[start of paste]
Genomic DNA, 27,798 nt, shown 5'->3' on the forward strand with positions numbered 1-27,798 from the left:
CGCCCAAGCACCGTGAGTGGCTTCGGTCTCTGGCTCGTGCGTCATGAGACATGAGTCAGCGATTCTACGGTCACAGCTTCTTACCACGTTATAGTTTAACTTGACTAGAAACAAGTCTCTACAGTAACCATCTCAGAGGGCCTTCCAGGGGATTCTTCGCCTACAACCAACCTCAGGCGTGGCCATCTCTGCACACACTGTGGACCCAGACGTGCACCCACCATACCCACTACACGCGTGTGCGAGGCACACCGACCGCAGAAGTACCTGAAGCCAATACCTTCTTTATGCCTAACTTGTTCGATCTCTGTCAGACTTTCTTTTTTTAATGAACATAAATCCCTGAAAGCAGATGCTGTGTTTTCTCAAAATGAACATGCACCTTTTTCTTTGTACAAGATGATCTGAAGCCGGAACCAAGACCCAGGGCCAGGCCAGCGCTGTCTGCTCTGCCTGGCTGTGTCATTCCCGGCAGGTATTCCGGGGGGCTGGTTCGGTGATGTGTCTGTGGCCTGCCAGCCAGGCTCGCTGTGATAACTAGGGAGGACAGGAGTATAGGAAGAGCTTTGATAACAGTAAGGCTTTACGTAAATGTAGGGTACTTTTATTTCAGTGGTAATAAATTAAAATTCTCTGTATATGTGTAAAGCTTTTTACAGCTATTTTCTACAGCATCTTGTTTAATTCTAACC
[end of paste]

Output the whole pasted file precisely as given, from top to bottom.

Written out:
Genomic DNA, 27,798 nt, shown 5'->3' on the forward strand with positions numbered 1-27,798 from the left:
CGCCCAAGCACCGTGAGTGGCTTCGGTCTCTGGCTCGTGCGTCATGAGACATGAGTCAGCGATTCTACGGTCACAGCTTCTTACCACGTTATAGTTTAACTTGACTAGAAACAAGTCTCTACAGTAACCATCTCAGAGGGCCTTCCAGGGGATTCTTCGCCTACAACCAACCTCAGGCGTGGCCATCTCTGCACACACTGTGGACCCAGACGTGCACCCACCATACCCACTACACGCGTGTGCGAGGCACACCGACCGCAGAAGTACCTGAAGCCAATACCTTCTTTATGCCTAACTTGTTCGATCTCTGTCAGACTTTCTTTTTTTAATGAACATAAATCCCTGAAAGCAGATGCTGTGTTTTCTCAAAATGAACATGCACCTTTTTCTTTGTACAAGATGATCTGAAGCCGGAACCAAGACCCAGGGCCAGGCCAGCGCTGTCTGCTCTGCCTGGCTGTGTCATTCCCGGCAGGTATTCCGGGGGGCTGGTTCGGTGATGTGTCTGTGGCCTGCCAGCCAGGCTCGCTGTGATAACTAGGGAGGACAGGAGTATAGGAAGAGCTTTGATAACAGTAAGGCTTTACGTAAATGTAGGGTACTTTTATTTCAGTGGTAATAAATTAAAATTCTCTGTATATGTGTAAAGCTTTTTACAGCTATTTTCTACAGCATCTTGTTTAATTCTAACC